"If man is to survive, he will have learned to take a delight in the essentials differences between men and between cultures. He will learn that differences in ideas and attitudes are a delight, part of life's exciting variety, not something to fear" (Rodenberry, n.d., ÃÂ¶ 9).
Many situations occur in intercultural workplaces that rely upon good communication. The method of communication can cause conflicts among coworkers. Understanding differences among coworkers of various cultures is a key element to success in the workplace.
One workplace scenario concerns religious beliefs. Ron and Greg had an important project due by noon Saturday. By Friday afternoon, the majority of the project was complete. Ron and Greg estimated several more hours of work were necessary. Ron's religious beliefs, from an Arab culture, did not allow him to work that Friday evening to Saturday evening. Greg finished the assignment himself and listed only his name on the project.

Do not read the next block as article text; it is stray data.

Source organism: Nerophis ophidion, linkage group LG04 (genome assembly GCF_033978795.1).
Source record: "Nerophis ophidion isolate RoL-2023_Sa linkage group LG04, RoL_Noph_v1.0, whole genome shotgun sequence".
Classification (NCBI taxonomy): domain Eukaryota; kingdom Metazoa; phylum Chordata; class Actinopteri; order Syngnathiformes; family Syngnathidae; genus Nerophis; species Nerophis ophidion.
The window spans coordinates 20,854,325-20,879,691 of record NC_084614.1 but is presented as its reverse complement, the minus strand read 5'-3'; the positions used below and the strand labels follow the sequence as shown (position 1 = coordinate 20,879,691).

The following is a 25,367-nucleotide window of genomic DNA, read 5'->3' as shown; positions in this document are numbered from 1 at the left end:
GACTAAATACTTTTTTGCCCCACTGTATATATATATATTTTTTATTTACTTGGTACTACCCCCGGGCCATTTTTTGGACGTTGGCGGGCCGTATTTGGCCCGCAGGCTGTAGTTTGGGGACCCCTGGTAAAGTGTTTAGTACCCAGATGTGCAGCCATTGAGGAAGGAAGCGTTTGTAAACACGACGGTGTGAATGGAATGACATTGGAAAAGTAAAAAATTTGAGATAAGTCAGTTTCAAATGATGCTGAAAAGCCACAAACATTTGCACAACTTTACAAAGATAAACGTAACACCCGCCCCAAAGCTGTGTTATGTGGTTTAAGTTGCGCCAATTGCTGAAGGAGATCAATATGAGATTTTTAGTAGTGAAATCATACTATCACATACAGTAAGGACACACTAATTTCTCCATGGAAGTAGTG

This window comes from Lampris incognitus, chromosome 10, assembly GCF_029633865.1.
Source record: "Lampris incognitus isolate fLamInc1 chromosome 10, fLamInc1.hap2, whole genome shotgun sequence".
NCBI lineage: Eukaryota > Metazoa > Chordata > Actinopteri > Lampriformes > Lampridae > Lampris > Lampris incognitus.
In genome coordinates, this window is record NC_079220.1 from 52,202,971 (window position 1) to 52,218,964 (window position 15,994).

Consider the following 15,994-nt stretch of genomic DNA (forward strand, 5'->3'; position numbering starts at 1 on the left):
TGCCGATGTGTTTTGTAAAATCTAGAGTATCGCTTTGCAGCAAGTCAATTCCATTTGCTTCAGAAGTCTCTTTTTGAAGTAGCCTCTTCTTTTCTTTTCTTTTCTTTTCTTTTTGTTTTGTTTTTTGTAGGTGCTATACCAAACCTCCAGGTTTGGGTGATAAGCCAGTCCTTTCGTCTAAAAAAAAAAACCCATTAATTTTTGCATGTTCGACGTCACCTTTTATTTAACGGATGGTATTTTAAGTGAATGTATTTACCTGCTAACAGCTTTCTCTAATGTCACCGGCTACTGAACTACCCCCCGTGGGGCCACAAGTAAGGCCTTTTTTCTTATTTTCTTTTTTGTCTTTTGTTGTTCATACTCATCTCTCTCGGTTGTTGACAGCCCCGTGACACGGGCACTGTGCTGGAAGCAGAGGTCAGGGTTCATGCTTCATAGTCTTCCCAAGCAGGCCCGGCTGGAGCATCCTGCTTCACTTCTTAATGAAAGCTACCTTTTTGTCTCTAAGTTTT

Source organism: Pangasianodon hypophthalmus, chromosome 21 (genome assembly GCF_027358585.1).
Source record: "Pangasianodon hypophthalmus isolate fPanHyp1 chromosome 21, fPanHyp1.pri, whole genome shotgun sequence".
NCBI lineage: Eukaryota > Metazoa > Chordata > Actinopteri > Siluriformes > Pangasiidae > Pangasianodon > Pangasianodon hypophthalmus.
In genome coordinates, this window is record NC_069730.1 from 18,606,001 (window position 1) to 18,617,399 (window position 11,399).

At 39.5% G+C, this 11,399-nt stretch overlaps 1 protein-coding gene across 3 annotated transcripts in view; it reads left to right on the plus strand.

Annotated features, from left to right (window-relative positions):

This scenario concerns Ron and Greg as the principle players, but the organization suffers. When Greg completed the project without Ron's input, Ron's knowledge was not used. Valuable information is missing when only one team member contributes to a project. The company assigned both to the project because each had special expertise to contribute.
The conflict is that Ron's religious beliefs did not allow him to work this particular Friday evening to Saturday evening. When Ron could not work on the project to meet the Saturday noon deadline, Greg took it upon himself to finish. Greg, a Catholic-American, had a different view concerning working Friday night and into the weekend. According to Surowiecki (2005), as reported in The New Yorker, today Americans work more hours than any other culture. One reason is that Americans are more productivity-based. More productivity equates to more wealth. Greg's Catholic-American culture did...